The Supreme Court's ruling against Aereo is a huge deal — not because it'll upend the TV industry, as some may have hoped, but because of the disruption it won't cause. What is (was?) Aereo, and what does the decision mean for the way we watch TV? Read on for more.
What is Aereo?
Based in New York City, Aereo was founded by chief executive Chet Kanojia in 2012. The company uses tiny antennas to grab TV signals out of the air. Those antennas feed the broadcast programming to a DVR, which then plays the programming back to you on your PC, tablet or phone on demand. The technology is cloud-based, meaning it works a lot like Dropbox or Google Drive: The TV shows are stored online, then served to you over the Internet. The service is available in roughly a dozen cities.
Why is it so controversial?
At issue was whether Aereo should have to pay money to TV broadcasters for their content. Right now, Aereo pays nothing — it gets the TV signals for free just as you or I might with our own televisions grabbing signals over public airwaves. But unlike us, Aereo gets to make money off of relaying those transmissions over the Web. Broadcasters challenged Aereo on that around the country, accusing it in court of stealing their work and infringing their copyright. They'd much prefer Aereo do what cable companies do, which is to pay "retransmission" fees for the right to carry broadcast content on cable.
What did the Supreme Court decide?
The court held in a 6-to-3 vote that Aereo wasn't simply providing equipment for consumers to watch their own taped shows later, as the company claimed. Instead, Aereo was found to have violated copyright law: Every time the company made a recording available to the consumer, it was engaging in a "public performance" that required paying for a content license.
Does this reading of the situation actually make sense?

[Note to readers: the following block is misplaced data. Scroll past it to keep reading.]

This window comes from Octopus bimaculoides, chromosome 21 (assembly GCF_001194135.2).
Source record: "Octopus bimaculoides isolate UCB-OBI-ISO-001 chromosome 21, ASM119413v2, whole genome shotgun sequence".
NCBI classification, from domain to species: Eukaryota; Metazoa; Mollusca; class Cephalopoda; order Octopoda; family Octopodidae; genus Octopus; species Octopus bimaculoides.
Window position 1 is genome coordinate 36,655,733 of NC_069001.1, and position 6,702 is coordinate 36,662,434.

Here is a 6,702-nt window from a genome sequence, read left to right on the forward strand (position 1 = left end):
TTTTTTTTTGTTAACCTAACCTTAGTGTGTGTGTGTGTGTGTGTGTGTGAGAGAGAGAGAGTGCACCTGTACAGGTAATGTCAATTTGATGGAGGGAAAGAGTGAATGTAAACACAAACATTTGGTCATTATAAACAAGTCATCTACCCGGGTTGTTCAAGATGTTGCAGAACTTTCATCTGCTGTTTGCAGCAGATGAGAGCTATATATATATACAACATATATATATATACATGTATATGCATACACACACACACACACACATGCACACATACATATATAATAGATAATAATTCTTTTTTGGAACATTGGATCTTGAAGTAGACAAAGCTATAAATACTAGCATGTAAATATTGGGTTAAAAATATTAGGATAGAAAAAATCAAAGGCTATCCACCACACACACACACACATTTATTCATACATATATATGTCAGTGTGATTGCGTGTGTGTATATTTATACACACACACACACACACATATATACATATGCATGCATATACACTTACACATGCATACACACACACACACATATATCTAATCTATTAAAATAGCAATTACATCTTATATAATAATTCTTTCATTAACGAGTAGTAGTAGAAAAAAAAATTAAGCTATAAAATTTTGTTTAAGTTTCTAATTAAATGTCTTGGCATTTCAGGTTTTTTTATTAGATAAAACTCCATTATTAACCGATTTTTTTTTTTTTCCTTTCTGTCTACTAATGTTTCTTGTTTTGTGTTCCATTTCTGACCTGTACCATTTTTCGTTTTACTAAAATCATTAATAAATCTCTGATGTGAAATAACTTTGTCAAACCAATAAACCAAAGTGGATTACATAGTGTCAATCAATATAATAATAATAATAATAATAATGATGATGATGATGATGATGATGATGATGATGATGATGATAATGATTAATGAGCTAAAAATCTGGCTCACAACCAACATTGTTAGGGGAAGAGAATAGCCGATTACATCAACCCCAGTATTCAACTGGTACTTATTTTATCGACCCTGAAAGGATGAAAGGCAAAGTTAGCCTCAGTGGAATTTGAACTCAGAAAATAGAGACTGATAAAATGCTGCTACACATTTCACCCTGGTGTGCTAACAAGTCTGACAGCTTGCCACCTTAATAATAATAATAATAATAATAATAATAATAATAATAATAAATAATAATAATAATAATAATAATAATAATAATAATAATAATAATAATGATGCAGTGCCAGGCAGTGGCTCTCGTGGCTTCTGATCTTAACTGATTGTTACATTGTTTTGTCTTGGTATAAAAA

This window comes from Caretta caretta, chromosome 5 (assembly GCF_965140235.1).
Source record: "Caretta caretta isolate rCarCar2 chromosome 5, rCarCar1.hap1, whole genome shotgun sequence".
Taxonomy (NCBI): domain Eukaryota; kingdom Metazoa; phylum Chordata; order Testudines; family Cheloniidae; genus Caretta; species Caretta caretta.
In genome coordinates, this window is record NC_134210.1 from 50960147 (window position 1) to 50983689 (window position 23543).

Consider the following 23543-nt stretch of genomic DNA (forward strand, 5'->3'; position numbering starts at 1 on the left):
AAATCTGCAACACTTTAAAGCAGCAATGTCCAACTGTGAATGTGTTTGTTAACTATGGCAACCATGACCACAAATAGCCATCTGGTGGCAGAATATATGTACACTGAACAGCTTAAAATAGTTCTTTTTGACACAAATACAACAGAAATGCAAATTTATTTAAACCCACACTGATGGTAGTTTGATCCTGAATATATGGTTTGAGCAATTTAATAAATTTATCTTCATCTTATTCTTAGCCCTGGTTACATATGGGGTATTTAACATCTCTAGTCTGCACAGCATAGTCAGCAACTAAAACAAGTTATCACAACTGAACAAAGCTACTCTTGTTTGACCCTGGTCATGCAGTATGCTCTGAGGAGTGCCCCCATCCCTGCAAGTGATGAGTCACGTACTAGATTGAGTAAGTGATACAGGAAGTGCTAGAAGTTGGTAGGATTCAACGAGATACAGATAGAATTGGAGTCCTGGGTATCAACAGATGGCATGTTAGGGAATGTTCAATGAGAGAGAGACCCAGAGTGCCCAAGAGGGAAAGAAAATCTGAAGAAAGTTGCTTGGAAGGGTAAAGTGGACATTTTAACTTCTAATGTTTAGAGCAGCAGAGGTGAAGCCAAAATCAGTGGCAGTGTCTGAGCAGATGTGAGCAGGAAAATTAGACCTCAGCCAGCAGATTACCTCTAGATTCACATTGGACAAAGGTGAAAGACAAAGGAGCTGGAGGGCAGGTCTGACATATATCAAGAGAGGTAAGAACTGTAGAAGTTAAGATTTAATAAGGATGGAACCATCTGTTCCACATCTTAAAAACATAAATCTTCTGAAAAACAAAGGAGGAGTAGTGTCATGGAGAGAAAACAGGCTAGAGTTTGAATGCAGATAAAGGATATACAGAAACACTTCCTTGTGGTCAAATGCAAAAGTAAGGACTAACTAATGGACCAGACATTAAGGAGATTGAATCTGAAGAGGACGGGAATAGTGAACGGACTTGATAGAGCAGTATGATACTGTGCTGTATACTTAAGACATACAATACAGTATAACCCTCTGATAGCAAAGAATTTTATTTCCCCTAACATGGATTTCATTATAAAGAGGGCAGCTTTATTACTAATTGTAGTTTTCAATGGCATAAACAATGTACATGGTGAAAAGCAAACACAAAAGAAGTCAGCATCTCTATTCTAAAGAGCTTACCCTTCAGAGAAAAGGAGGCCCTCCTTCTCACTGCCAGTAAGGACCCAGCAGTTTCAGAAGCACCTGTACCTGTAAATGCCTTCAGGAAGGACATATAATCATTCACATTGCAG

Well, the majority of the justices believe Aereo is really no different from a cable company, which also pays for content and transmits broadcast signals to the public.
Three conservative justices disagreed. They argued in a dissent that Aereo doesn't transmit anything, publicly or privately. It's simply facilitating what customers would do on their own if they had the equipment.
Is Aereo dead?
Not immediately, but pretty much. Even top Aereo investor Barry Diller admits as much.
"We did try," he told CNBC, "but it's over now."
Aereo's whole business model depends on avoiding paying retransmission fees. Now that the Court has said that model is illegal, what can Aereo do? Maybe it can eke out a living selling people their own digital antenna kits, or something. But Aereo's future certainly doesn't seem very bright. Same goes for the various Aereo copycats that would've sprung up had the court ruled in the company's favor. Now, those companies will likely be deterred as a result of this ruling.
What's also unclear is how the decision could affect cloud computing companies. Aereo advocates warned the Court's justices that a broad ruling against Aereo would have chilling effects on the cloud industry, a growing part of the U.S. economy. In its opinion, however, the Court said it didn't expect its decision to have any bearing on future technologies.
It's one thing to assert that. But nobody, not even the Court, can predict whether that'll be the case.
What does this mean for the way I watch TV?
The justices' decision makes life a lot harder for cord-cutters. To continue watching broadcast TV, you'll need to grab a digital antenna and hook it up to your TV. Or, you'll have to pay your cable company for those channels.
A ruling the other way would have fundamentally changed the economics of TV. It likely would've altered the balance of power between content companies and distributors. It could have potentially drawn broadcasters into the net neutrality fight. It almost certainly would've affected advertising rates. It would have been fascinating to watch this future unfold — though it still may, just on a slower timeline without Aereo in its current state.
But overall, this decision means we keep the system we have. Broadcasters will still bring in much of their revenue from retransmission fees, cord-cutters will continue mixing and matching ad hoc combinations of Netflix, Hulu and other services, and the rest of us will keep on paying for our TV, one way or another.